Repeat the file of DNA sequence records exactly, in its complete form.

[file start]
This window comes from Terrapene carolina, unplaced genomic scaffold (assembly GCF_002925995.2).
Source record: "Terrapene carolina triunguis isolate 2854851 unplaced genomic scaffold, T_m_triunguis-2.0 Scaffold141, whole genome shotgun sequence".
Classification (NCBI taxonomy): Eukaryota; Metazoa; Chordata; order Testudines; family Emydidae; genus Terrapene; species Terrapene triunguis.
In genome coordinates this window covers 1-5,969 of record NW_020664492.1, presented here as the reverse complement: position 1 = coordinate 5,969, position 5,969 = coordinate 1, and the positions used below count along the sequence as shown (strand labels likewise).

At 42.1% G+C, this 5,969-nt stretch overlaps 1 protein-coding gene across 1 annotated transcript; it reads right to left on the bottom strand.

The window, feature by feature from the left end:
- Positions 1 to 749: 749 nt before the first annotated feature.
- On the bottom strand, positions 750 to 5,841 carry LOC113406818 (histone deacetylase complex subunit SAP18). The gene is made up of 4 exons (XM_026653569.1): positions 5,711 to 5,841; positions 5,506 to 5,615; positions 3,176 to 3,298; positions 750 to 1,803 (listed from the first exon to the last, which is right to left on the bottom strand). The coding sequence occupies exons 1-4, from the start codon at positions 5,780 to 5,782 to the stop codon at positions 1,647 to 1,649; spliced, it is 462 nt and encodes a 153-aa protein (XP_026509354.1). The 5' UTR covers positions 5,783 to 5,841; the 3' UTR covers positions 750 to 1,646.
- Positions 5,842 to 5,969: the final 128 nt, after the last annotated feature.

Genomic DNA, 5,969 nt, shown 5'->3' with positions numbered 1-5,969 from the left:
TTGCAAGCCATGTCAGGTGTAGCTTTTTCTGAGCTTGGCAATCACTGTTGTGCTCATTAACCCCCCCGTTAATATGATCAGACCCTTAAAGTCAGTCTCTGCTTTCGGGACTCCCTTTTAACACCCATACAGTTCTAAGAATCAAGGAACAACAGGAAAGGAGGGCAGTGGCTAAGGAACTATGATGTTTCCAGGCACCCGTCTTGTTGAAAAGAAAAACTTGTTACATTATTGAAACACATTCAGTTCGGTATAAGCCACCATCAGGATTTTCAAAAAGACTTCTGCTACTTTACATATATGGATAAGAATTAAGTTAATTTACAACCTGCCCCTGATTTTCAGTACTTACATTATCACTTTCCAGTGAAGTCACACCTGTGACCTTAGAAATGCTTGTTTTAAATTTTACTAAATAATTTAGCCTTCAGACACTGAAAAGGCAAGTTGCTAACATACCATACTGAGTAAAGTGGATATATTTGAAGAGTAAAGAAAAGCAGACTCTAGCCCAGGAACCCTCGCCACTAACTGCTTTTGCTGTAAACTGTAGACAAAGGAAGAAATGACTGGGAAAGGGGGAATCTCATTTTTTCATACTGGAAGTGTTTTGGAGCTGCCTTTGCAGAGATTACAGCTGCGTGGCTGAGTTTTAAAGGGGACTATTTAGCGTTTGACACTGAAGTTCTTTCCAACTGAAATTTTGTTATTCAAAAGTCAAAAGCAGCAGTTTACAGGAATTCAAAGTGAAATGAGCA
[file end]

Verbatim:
This window comes from Terrapene carolina, unplaced genomic scaffold (assembly GCF_002925995.2).
Source record: "Terrapene carolina triunguis isolate 2854851 unplaced genomic scaffold, T_m_triunguis-2.0 Scaffold141, whole genome shotgun sequence".
Classification (NCBI taxonomy): Eukaryota; Metazoa; Chordata; order Testudines; family Emydidae; genus Terrapene; species Terrapene triunguis.
In genome coordinates this window covers 1-5,969 of record NW_020664492.1, presented here as the reverse complement: position 1 = coordinate 5,969, position 5,969 = coordinate 1, and the positions used below count along the sequence as shown (strand labels likewise).

At 42.1% G+C, this 5,969-nt stretch overlaps 1 protein-coding gene across 1 annotated transcript; it reads right to left on the bottom strand.

The window, feature by feature from the left end:
- Positions 1 to 749: 749 nt before the first annotated feature.
- On the bottom strand, positions 750 to 5,841 carry LOC113406818 (histone deacetylase complex subunit SAP18). The gene is made up of 4 exons (XM_026653569.1): positions 5,711 to 5,841; positions 5,506 to 5,615; positions 3,176 to 3,298; positions 750 to 1,803 (listed from the first exon to the last, which is right to left on the bottom strand). The coding sequence occupies exons 1-4, from the start codon at positions 5,780 to 5,782 to the stop codon at positions 1,647 to 1,649; spliced, it is 462 nt and encodes a 153-aa protein (XP_026509354.1). The 5' UTR covers positions 5,783 to 5,841; the 3' UTR covers positions 750 to 1,646.
- Positions 5,842 to 5,969: the final 128 nt, after the last annotated feature.

Genomic DNA, 5,969 nt, shown 5'->3' with positions numbered 1-5,969 from the left:
TTGCAAGCCATGTCAGGTGTAGCTTTTTCTGAGCTTGGCAATCACTGTTGTGCTCATTAACCCCCCCGTTAATATGATCAGACCCTTAAAGTCAGTCTCTGCTTTCGGGACTCCCTTTTAACACCCATACAGTTCTAAGAATCAAGGAACAACAGGAAAGGAGGGCAGTGGCTAAGGAACTATGATGTTTCCAGGCACCCGTCTTGTTGAAAAGAAAAACTTGTTACATTATTGAAACACATTCAGTTCGGTATAAGCCACCATCAGGATTTTCAAAAAGACTTCTGCTACTTTACATATATGGATAAGAATTAAGTTAATTTACAACCTGCCCCTGATTTTCAGTACTTACATTATCACTTTCCAGTGAAGTCACACCTGTGACCTTAGAAATGCTTGTTTTAAATTTTACTAAATAATTTAGCCTTCAGACACTGAAAAGGCAAGTTGCTAACATACCATACTGAGTAAAGTGGATATATTTGAAGAGTAAAGAAAAGCAGACTCTAGCCCAGGAACCCTCGCCACTAACTGCTTTTGCTGTAAACTGTAGACAAAGGAAGAAATGACTGGGAAAGGGGGAATCTCATTTTTTCATACTGGAAGTGTTTTGGAGCTGCCTTTGCAGAGATTACAGCTGCGTGGCTGAGTTTTAAAGGGGACTATTTAGCGTTTGACACTGAAGTTCTTTCCAACTGAAATTTTGTTATTCAAAAGTCAAAAGCAGCAGTTTACAGGAATTCAAAGTGAAATGAGCA